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Labor Pooling as a Source of Agglomeration: An Empirical Investigation

In: Agglomeration Economics

  • Henry G. Overman
  • Diego Puga

We provide empirical evidence on the role of labour market pooling in determining the spatial concentration of UK manufacturing establishments. This role arises because large concentrations of employment iron out idiosyncratic shocks and improve establishments’ ability to adapt their employment to good and bad times. We measure the likely importance of labour pooling by calculating the fluctuations in employment of individual establishments relative to their sector and averaging by sector. Our results show that sectors whose establishments experience more idiosyncratic volatility are more spatially concentrated, even after controlling for a range of other industry characteristics that include a novel measure of the importance of localized intermediate suppliers.

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This chapter was published in:
  • Edward L. Glaeser, 2010. "Agglomeration Economics," NBER Books, National Bureau of Economic Research, Inc, number glae08-1, October.
  • This item is provided by National Bureau of Economic Research, Inc in its series NBER Chapters with number 7981.
    Handle: RePEc:nbr:nberch:7981
    Contact details of provider: Postal: National Bureau of Economic Research, 1050 Massachusetts Avenue Cambridge, MA 02138, U.S.A.
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    1. Combes, Pierre-Philippe & Duranton, Gilles & Gobillon, Laurent, 2008. "Spatial wage disparities: Sorting matters!," Journal of Urban Economics, Elsevier, vol. 63(2), pages 723-742, March.
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    4. Thomas J. Holmes, 1995. "Localization of industry and vertical disintegration," Staff Report 190, Federal Reserve Bank of Minneapolis.
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    6. Duranton, Gilles & Henry G Overman, 2003. "Testing for Localisation Using Micro-Geographic Data," Royal Economic Society Annual Conference 2003 69, Royal Economic Society.
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    8. Helsley, Robert W. & Strange, William C., 1990. "Matching and agglomeration economies in a system of cities," Regional Science and Urban Economics, Elsevier, vol. 20(2), pages 189-212, September.
    9. Ellison, G. & Glaeser, E.L., 1994. "Geographic Concentration in U.S. Manufacturing Industries: A Dartboard Approach," Working papers 94-27, Massachusetts Institute of Technology (MIT), Department of Economics.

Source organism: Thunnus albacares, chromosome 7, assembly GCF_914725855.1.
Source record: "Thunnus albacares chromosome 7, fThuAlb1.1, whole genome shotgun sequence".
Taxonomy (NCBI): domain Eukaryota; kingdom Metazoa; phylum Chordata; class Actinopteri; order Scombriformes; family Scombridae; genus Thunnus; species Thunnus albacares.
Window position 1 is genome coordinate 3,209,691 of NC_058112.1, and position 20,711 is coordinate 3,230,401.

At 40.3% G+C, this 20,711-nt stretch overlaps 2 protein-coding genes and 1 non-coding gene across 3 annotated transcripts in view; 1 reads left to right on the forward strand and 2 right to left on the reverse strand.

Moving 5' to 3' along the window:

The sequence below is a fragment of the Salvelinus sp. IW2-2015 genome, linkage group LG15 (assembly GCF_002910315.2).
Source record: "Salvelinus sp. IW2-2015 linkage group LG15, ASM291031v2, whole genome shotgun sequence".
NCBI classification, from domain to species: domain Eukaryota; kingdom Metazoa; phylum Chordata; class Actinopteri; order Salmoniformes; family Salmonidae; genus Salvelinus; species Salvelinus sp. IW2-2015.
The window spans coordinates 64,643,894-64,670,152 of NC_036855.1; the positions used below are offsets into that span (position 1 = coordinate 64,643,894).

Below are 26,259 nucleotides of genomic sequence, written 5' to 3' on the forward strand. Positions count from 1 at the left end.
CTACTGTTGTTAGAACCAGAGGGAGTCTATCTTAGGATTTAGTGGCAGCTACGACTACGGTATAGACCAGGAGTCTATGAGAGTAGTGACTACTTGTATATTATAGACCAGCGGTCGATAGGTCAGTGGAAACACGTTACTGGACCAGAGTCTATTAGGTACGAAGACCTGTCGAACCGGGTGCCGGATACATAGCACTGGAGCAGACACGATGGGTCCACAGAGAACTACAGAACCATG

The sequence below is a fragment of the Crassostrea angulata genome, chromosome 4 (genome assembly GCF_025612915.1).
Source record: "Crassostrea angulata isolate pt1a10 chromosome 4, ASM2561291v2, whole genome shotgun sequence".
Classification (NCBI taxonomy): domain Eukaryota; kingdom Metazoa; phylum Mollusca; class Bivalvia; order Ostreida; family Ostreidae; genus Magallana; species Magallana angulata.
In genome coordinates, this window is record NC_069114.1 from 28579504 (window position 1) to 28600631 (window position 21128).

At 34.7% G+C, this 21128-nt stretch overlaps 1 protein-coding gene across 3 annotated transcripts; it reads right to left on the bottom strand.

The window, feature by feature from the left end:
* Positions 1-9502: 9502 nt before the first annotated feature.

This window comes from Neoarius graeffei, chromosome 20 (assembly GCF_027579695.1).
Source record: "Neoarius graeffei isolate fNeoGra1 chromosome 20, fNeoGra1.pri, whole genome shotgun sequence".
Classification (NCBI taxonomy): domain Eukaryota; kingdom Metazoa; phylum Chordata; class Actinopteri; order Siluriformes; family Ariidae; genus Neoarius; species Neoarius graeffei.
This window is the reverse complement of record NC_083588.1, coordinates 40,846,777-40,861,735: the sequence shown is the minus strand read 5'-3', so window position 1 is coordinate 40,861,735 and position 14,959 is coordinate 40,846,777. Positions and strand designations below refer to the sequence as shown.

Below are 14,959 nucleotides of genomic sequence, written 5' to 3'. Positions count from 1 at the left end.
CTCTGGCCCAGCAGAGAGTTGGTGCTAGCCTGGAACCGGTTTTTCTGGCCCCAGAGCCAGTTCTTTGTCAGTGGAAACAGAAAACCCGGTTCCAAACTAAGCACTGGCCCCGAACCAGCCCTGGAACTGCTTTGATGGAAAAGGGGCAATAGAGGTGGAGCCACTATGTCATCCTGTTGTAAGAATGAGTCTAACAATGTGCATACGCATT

10. Rosenthal, Stuart S. & Strange, William C., 2001. "The Determinants of Agglomeration," Journal of Urban Economics, Elsevier, vol. 50(2), pages 191-229, September.
    11. Wheaton, William C. & Lewis, Mark J., 2002. "Urban Wages and Labor Market Agglomeration," Journal of Urban Economics, Elsevier, vol. 51(3), pages 542-562, May.
    12. Giles Duranton & Diego Puga, 2003. "Micro-Foundations of Urban Agglomeration Economies," NBER Working Papers 9931, National Bureau of Economic Research, Inc.
    13. Glaeser, Edward L., 2008. "Cities, Agglomeration, and Spatial Equilibrium," OUP Catalogue, Oxford University Press, number 9780199290444.
    14. Dora L. Costa & Matthew E. Kahn, 1999. "Power Couples: Changes in the Locational Choice of the College Educated, 1940-1990," NBER Working Papers 7109, National Bureau of Economic Research, Inc.
    15. Edward L. Glaeser & David C. Mare, 1994. "Cities and Skills," NBER Working Papers 4728, National Bureau of Economic Research, Inc.
    16. Rosenthal, Stuart S. & Strange, William C., 2004. "Evidence on the nature and sources of agglomeration economies," Handbook of Regional and Urban Economics, in: J. V. Henderson & J. F. Thisse (ed.), Handbook of Regional and Urban Economics, edition 1, volume 4, chapter 49, pages 2119-2171 Elsevier.
    17. Audretsch, David B & Feldman, Maryann P, 1996. "R&D Spillovers and the Geography of Innovation and Production," American Economic Review, American Economic Association, vol. 86(3), pages 630-40, June.
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